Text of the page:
Early last week, a number of papers blew off my
desk every time the office door was opened. It seemed like all day
Monday and Tuesday I was grabbing things on my desk and picking
things up off the floor and out of the trash that I didnít grab in
After a while, I began to laugh each time that
"hair straightening wind" came in the door because I knew that to
come in that door, and at a pretty good clip, the wind had to come
from the southwest or straight out of the west. Either direction
would give Sugar Landís Regional Airport a serious crosswind on
their north-south runway. So what does that mean? Nothing much to
Itís just that so much has been made of the
dangers of crosswinds on airport runways when taking off or
landing lately, that I have become conscious of the wind and from
which direction it is coming and how fast. When we were children,
we would wet our finger and hold it up in the air to tell those
important things about the wind that kept our kites soaring and
told us how much weight we needed on the tail to keep the kite
from spinning to the ground in a high wind. Kites were handmade in
those days and took some time to make. It wasnít a quick trip to
the store for a new kite if we had enough money, and we never did.
Now, if you fly, windsocks are the wind
direction indicators, and to some degree, wind speed indicators,
as well, and it doesnít take much education to read a wind sock,
as long as you know your directions. I can read windsocks! Last
Thursday, I read the windsock on the top of a hanger at the Arcola
Airport. It said the wind was blowing from north to south at a
pretty good clip because the sock was standing straight out
continuously, with no slack.
Iíd made a quick trip to the airport to take a
few pictures and since I had to detour around the sink hole on
Hwy. 521, I came down Hwy. 288. I saw a great deal of new
construction that I had not seen before and was amazed at the new
subdivisions, strip centers and buildings in general. It looked
like Caterpillar heaven with all those yellow machines scraping
and pushing and piling the dirt.
When I was at the airport, I commented about
the new construction that I had seen, that really surprised me.
They were even building an overpass on Hwy. 6 almost at the door
of the Arcola Airport to take traffic over 521. Those builders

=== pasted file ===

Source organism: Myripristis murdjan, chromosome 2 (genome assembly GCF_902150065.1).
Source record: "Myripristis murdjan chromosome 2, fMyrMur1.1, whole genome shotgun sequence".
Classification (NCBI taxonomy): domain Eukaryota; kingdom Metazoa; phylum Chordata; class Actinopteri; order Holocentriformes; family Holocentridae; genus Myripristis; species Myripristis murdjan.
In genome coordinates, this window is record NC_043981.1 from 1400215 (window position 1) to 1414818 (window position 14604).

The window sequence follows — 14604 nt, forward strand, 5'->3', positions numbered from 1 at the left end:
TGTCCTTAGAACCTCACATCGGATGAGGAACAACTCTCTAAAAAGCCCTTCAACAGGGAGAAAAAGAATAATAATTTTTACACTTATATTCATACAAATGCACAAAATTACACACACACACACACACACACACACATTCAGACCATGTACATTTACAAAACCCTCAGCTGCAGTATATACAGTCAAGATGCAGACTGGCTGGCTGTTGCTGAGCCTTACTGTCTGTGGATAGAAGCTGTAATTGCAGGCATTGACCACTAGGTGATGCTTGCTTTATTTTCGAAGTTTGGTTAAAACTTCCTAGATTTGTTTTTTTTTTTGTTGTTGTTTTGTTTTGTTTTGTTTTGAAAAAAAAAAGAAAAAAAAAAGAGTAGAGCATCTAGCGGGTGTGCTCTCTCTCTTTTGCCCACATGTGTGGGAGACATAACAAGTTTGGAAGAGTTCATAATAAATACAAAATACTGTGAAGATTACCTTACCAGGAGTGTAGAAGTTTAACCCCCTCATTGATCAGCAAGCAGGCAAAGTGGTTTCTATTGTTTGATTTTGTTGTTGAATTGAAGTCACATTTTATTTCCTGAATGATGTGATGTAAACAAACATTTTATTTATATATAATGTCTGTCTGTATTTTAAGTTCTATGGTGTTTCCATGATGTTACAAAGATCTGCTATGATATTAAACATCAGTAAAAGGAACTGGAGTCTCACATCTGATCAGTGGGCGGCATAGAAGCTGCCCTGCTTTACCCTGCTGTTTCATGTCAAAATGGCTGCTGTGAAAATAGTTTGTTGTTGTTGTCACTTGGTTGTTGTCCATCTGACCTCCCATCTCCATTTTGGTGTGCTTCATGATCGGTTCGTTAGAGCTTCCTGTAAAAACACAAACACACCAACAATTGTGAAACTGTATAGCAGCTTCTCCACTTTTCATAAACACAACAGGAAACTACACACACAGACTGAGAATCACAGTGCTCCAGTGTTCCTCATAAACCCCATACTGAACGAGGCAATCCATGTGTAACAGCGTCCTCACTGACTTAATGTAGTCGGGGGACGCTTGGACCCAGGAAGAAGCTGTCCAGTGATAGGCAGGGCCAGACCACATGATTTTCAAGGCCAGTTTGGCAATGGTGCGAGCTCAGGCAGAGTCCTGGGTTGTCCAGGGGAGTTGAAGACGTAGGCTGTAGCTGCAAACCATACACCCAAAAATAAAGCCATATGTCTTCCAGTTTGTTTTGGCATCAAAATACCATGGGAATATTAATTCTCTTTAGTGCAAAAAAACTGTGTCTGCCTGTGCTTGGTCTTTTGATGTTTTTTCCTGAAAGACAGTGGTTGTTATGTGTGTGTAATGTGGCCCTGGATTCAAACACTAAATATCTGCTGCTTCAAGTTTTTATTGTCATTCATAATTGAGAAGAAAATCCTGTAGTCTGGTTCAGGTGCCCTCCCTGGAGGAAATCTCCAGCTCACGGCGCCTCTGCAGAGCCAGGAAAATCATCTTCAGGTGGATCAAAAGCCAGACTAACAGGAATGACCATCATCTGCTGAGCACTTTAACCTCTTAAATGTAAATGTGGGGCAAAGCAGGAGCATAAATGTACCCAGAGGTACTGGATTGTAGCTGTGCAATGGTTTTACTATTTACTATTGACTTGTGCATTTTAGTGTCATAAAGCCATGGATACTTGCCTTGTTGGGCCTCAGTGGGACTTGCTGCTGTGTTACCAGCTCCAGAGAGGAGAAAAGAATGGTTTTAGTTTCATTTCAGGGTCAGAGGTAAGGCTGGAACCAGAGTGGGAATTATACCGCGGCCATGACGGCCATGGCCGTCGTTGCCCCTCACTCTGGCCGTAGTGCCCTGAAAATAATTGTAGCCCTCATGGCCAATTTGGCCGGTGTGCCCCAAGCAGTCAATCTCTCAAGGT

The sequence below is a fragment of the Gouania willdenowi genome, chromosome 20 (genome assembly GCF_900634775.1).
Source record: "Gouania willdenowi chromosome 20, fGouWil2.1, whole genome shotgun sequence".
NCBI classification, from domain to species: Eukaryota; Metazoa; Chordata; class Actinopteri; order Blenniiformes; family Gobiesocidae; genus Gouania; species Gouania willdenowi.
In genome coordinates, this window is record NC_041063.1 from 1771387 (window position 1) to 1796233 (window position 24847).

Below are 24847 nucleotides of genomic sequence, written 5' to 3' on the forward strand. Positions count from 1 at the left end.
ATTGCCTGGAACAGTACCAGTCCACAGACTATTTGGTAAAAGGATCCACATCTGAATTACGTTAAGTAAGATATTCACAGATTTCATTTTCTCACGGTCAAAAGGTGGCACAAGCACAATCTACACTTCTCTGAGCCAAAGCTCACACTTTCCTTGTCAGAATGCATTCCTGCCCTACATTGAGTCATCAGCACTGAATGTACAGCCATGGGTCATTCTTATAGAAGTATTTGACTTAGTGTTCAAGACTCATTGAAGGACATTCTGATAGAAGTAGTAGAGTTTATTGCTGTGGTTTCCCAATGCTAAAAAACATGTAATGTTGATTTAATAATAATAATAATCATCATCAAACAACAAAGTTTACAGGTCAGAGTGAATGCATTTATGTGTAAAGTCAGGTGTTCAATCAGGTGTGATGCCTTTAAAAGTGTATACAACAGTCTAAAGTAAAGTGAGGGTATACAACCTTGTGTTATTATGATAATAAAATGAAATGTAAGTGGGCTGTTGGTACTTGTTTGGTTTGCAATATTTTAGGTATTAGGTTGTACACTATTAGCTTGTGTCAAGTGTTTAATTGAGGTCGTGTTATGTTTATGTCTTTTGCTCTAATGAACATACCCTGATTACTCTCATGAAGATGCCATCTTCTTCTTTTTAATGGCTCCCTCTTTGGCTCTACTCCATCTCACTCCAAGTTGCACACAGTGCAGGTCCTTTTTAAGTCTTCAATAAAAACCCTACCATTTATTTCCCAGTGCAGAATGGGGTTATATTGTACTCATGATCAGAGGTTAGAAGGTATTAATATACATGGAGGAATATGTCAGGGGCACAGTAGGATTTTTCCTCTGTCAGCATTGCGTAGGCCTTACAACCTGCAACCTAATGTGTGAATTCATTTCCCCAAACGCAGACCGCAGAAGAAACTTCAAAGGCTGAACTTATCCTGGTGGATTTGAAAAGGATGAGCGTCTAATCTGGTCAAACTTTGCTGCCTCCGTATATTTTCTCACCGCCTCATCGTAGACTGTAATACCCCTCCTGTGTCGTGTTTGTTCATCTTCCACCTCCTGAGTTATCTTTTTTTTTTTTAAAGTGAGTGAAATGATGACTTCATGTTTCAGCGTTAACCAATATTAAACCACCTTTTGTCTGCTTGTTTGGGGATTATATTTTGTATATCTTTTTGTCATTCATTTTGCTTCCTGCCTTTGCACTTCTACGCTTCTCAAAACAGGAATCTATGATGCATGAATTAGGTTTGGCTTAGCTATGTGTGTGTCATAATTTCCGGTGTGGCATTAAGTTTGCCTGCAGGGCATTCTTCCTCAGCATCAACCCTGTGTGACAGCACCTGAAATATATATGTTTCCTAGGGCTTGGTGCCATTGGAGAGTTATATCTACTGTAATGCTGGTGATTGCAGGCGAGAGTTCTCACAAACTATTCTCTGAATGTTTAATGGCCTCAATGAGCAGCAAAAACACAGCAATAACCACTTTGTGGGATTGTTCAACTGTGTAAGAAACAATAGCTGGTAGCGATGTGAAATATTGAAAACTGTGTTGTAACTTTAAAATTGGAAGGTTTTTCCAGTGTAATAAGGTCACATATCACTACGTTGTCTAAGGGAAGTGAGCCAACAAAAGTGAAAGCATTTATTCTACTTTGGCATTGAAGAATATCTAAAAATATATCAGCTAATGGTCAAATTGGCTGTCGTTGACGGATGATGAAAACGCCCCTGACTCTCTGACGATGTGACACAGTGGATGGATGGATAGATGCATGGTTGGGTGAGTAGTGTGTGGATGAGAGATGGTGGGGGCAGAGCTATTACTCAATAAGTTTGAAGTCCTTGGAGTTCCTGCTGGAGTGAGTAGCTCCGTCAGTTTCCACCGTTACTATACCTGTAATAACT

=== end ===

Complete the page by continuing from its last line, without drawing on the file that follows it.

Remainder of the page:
didnít seem to worry that they were building close to an airport -
surely they had noticed the airplanes. I had, and loved it.
Someone asked if I had seen that area from the
air and I said, "No, but Iíd like to see it someday." Well, when
he said, "How about right now," I thought I canít do that now,
thereís a serious crosswind out there and that will scare me, but
I said, "Fine, Iíd like that."
So he got a plane and a girl pilot (there are
two flight schools on the airport that are owned by women) and in
short order, we were sitting in a Cessna Skyhawk and she, Kathy
Anderson, was reading a check list, which is something I have not
seen done since I quit flying for Braniff Airways in 1951, when I
When she finished, we headed down the runway
(the dangerous east-west runway) in the crosswind. We must have
missed it because I didnít feel anything unusual, even when we
flew by the hanger with the windsock on it. The windsock was still
straight out indicating a brisk north wind. I thought maybe we
would see it on the way back because after all Iíve heard lately,
I hated to miss it.
After we got up a bit and I looked around to
see just where I was, I was really amazed. It looked like every
acre of land from Missouri City to Brazoria County and beyond has
some kind of construction going on, and not only houses but
infrastructure as well. One place I saw they were making a lake
(dug a hole and filled it with water) and were selling lake front
The construction is marching down both sides of
Hwy. 288, all the way to Hwy. 6 (only commissioners court knows
why Hwy. 288 isnít in Fort Bend County and also why there is a
dump, for Houstonís trash, on Hwy. 521 in Fort Bend County). The
east end of Fort Bend County is growing at a terrific pace, and in
the middle of winter, too. All in all, the air view was a
mind-boggling revelation to me and the flight was a thrill - took
me back to the time when I was 18 and flying in a small plane.
By the way, I didnít feel any crosswind when we
landed either. Maybe Kathy is a better than average pilot.
Actually, she is an instructor. Anyway, I got a hands-on air tour
of east Fort Bend County - well not quite! Kathy had taken off her
shoes that had heavy soles to be better able to feel the controls.
She did keep her socks on though because if gets chilly up there.
So my tour was more feet-on and hands-on. And you know, another
good thing, I didnít have to go through security screening,
searching, frisking, strip-searching, questioning or all of the
above. It was just like the old days.
Now did you get my point? We have here a little
old gray-haired lady and a girl pilot, with no shoes on, taking
off and landing in a serious crosswind from an airport located
between two major corridors (Hwy. 288 and the proposed Fort Bend
Toll Road), and surrounded by thousands of acres of construction
with potential customers for said airport when space becomes
available (the airport is full right now).
Remember when Houston had a "dingbat" mayor and
a city council that decided that one airport was enough for
Houston, and they closed Hobby Airport? Well, I do. I even wrote
three columns in this very paper about the "ghosts of airports -
past." And where is Hobby Airport now? Well, itís not closed.